Nathaniel Paul, one half of Emmy Award-winning Brooklyn folk-duo The Bergamot, releases his first solo album Learning to Listen on 11 June via AWAL.
Despite the hustle and bustle of the big city, New York has a long history of producing some fabulous folk music and Learning To Listen continues that glorious tradition.
Singer-songwriter and producer Nathaniel Paul created this first solo record from a closet. After travelling to London to work with producer Matt Wiggins (Glass Animals, London Grammar) to work on The Bergamot’s most recent album, Mayflies, Nathaniel says: “I was inspired so much by Matt and the whole experience of being in London that it was inevitable another record was going to come from the experience.”
“This is not the time for orchids or roses, this is a time for weeds!”
Whilst The Bergamot put finishing touches to their forthcoming album with Wiggins, due for release later this year, Paul decided to put together a solo record from an abundance of music written during the pandemic that abruptly paused his career. Rather than going inward or binge-watching Netflix, he instead set out to write and created a pool of forty-five songs. Technology, race riots, political unrest, global warming, mass media over-reach, homelessness and unemployment were just a few of the topics tackled.
“This is not the time for orchids or roses to bloom, this is a time for the weeds!” he laughs, “That is all I could think about. I have to be like a weed that can thrive in the most desolate of landscapes. I, myself, have to grow and persevere, even though the toughest challenges will lie ahead. The song It’s All A Rage gets right to the point. Life is chaotic and insane, but somehow I – we – will find our way.
“There was an abundance to write about,” he adds. “These are pretty dire times, but we have to retain some level of hope for the future. I am finding ways to see and hear people in a new light. Without judgement and condemnation, but with a renewed sense of understanding. Life is a complicated puzzle of issues and personalities. This record is a way to explore those issues without judgement. To go on a journey with no real intention or hope of returning back. To learn how to listen and to begin again.”
“What’s it like to have your whole life descend into pure chaos in less than seventy-two hours? I tried to write that soundtrack. From the get-go, I never wanted to make this record. In the fall of 2019, The Bergamot were asked to open for OneRepublic for our first stadium-sized show. Then, by March of 2020, I was facing imminent homelessness and complete loss of my career and income. That was the premise of this work, facing severe depression and not relenting until I won.
“I’m just doing the best with what I have. It’s not ideal, but the music is coming out in a way that’s honest and pure. That is all that really matters, Paul continues. “I’m just a guy, down on my luck, trying to do my best to fight the inner battles I have with this relentless sense of failure. Even though everything is out of my hands. This record is a way for me to remember this time for the positive, and for what was accomplished, not the major setbacks that have been dealt.”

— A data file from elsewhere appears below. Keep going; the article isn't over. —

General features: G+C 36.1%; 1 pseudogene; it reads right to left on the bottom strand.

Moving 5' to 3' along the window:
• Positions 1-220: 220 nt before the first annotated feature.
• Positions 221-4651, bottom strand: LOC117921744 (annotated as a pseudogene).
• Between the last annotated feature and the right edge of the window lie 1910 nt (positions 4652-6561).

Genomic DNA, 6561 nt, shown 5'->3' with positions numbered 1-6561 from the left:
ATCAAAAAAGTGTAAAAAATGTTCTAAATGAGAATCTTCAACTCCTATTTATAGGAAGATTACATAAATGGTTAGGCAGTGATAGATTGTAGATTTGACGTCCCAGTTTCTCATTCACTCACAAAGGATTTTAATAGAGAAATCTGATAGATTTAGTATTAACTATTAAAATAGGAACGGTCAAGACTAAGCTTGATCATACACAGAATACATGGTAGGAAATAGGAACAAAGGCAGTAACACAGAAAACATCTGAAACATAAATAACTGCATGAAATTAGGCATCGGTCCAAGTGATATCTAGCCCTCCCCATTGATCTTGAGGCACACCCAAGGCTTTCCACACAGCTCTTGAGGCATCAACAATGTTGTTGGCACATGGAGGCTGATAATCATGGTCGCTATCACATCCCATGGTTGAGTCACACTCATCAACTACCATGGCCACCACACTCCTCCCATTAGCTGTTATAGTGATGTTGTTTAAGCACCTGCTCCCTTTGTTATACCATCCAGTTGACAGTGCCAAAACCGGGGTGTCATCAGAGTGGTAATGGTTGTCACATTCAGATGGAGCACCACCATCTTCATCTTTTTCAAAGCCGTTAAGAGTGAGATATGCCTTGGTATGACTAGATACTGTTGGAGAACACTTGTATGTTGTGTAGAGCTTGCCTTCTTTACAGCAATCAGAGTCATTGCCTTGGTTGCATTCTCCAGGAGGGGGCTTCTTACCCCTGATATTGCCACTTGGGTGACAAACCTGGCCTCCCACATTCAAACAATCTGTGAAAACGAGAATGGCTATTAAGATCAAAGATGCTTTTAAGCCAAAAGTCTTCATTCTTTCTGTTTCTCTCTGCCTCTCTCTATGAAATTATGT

This is a delightfully laid back set, sensitively produced allowing Paul’s voice to shine through. The title track echoes the very best of the Big Apple’s folk roots, the purity of Paul’s voice, guitar and harmonica posing searching questions in the uncomplicated way the young Bob Dylan used to great effect to get his message across.
Elsewhere the production is more lush but always subservient to the voice, with a hint of West Coast folk warmth. I have to admit that this is my first taste of Nathaniel Paul but my appetite has been whetted and it will not be the last.
The debut album’s opening tune Songbird is about the dream to go back, and the nightmare that we never can. “During quarantine, I met an elderly man who struck up a conversation with me,” he explains. “He said: ‘Life is hard when you outlive all the ones you love.’ It seemed like an intense way to start a conversation, but I could tell he just needed someone to talk to. I felt this sense that he had that the world at large had forgotten about him. But he had created a plan to travel the world on a train he had read about. He could work on the train while it took him across the world. He was planning his way out. I think the whole record comes to grips with what Songbird sets out – a mad time that has seen many highs and lows – but ultimately leaves us with one thing: our time on earth and what we do with it. I guess it’s time to learn how to listen.”
“Let’s practice empathy. Let’s rehearse forgiveness. Let’s exercise acceptance. Let’s normalize patience. Let’s seek unity. Let’s strive for integrity. Let’s give service. Let’s try respect. Let’s have faith. Let’s cry freedom. Let’s be friendly. Let’s hope for wisdom. Let’s put on gratitude. Let’s prepare cleanliness. Let’s instil self-discipline. Let’s shout faith. Let’s emote enthusiasm. Let’s consider truthfulness. Let’s sing harmoniously. Let’s trust. Let’s spread love. Let’s be virtuous. Let’s honour those among us with the most virtues, and let’s tell them we love them. Just because…”
Nathaniel Paul’s debut album Learning to Listen is out on 11 June.
02 It’s All A Rage
04 Lazy Sunday
05 The Phone
08 Learning to Listen
09 Love Gives Itself Away
For more information and to purchase please visit https://linktr.ee/nathanielpaul